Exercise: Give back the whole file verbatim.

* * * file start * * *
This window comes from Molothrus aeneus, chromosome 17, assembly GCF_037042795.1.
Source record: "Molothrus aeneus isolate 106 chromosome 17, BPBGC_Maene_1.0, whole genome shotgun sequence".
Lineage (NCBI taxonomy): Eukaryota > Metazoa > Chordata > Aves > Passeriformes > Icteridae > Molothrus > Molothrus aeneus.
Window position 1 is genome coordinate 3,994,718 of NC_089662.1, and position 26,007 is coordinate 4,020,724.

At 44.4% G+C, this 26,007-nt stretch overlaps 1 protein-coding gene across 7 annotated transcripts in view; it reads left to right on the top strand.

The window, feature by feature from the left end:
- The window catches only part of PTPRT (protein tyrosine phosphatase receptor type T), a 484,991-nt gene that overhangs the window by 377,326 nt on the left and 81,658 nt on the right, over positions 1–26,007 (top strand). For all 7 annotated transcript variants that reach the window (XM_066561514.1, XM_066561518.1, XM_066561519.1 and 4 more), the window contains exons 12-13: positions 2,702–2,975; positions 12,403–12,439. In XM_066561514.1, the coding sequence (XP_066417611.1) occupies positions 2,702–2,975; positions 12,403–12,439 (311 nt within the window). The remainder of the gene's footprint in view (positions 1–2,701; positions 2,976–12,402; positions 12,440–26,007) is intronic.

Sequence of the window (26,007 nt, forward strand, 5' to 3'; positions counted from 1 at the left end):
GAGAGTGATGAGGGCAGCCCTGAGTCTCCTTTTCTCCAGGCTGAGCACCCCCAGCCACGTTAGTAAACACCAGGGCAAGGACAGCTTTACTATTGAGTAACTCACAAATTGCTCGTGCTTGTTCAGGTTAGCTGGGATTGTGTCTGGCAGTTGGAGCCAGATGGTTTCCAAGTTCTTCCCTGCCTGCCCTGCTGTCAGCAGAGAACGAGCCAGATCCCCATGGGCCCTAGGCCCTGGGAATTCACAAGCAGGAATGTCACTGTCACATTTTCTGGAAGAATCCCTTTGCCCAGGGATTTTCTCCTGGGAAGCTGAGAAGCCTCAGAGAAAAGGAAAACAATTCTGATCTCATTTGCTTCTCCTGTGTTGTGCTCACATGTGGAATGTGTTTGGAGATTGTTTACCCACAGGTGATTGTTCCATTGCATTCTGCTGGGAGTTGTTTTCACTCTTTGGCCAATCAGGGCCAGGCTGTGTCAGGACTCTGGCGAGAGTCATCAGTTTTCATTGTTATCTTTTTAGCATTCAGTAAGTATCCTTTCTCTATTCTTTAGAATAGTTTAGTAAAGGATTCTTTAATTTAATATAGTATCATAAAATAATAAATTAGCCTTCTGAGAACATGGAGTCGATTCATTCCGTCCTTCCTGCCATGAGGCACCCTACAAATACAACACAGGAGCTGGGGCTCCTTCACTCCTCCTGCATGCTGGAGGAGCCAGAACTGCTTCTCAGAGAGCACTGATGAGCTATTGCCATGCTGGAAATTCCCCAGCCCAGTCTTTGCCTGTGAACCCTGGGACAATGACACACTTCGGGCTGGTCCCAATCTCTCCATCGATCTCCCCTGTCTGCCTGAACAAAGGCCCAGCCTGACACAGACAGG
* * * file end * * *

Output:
This window comes from Molothrus aeneus, chromosome 17, assembly GCF_037042795.1.
Source record: "Molothrus aeneus isolate 106 chromosome 17, BPBGC_Maene_1.0, whole genome shotgun sequence".
Lineage (NCBI taxonomy): Eukaryota > Metazoa > Chordata > Aves > Passeriformes > Icteridae > Molothrus > Molothrus aeneus.
Window position 1 is genome coordinate 3,994,718 of NC_089662.1, and position 26,007 is coordinate 4,020,724.

At 44.4% G+C, this 26,007-nt stretch overlaps 1 protein-coding gene across 7 annotated transcripts in view; it reads left to right on the top strand.

The window, feature by feature from the left end:
- The window catches only part of PTPRT (protein tyrosine phosphatase receptor type T), a 484,991-nt gene that overhangs the window by 377,326 nt on the left and 81,658 nt on the right, over positions 1–26,007 (top strand). For all 7 annotated transcript variants that reach the window (XM_066561514.1, XM_066561518.1, XM_066561519.1 and 4 more), the window contains exons 12-13: positions 2,702–2,975; positions 12,403–12,439. In XM_066561514.1, the coding sequence (XP_066417611.1) occupies positions 2,702–2,975; positions 12,403–12,439 (311 nt within the window). The remainder of the gene's footprint in view (positions 1–2,701; positions 2,976–12,402; positions 12,440–26,007) is intronic.

Sequence of the window (26,007 nt, forward strand, 5' to 3'; positions counted from 1 at the left end):
GAGAGTGATGAGGGCAGCCCTGAGTCTCCTTTTCTCCAGGCTGAGCACCCCCAGCCACGTTAGTAAACACCAGGGCAAGGACAGCTTTACTATTGAGTAACTCACAAATTGCTCGTGCTTGTTCAGGTTAGCTGGGATTGTGTCTGGCAGTTGGAGCCAGATGGTTTCCAAGTTCTTCCCTGCCTGCCCTGCTGTCAGCAGAGAACGAGCCAGATCCCCATGGGCCCTAGGCCCTGGGAATTCACAAGCAGGAATGTCACTGTCACATTTTCTGGAAGAATCCCTTTGCCCAGGGATTTTCTCCTGGGAAGCTGAGAAGCCTCAGAGAAAAGGAAAACAATTCTGATCTCATTTGCTTCTCCTGTGTTGTGCTCACATGTGGAATGTGTTTGGAGATTGTTTACCCACAGGTGATTGTTCCATTGCATTCTGCTGGGAGTTGTTTTCACTCTTTGGCCAATCAGGGCCAGGCTGTGTCAGGACTCTGGCGAGAGTCATCAGTTTTCATTGTTATCTTTTTAGCATTCAGTAAGTATCCTTTCTCTATTCTTTAGAATAGTTTAGTAAAGGATTCTTTAATTTAATATAGTATCATAAAATAATAAATTAGCCTTCTGAGAACATGGAGTCGATTCATTCCGTCCTTCCTGCCATGAGGCACCCTACAAATACAACACAGGAGCTGGGGCTCCTTCACTCCTCCTGCATGCTGGAGGAGCCAGAACTGCTTCTCAGAGAGCACTGATGAGCTATTGCCATGCTGGAAATTCCCCAGCCCAGTCTTTGCCTGTGAACCCTGGGACAATGACACACTTCGGGCTGGTCCCAATCTCTCCATCGATCTCCCCTGTCTGCCTGAACAAAGGCCCAGCCTGACACAGACAGG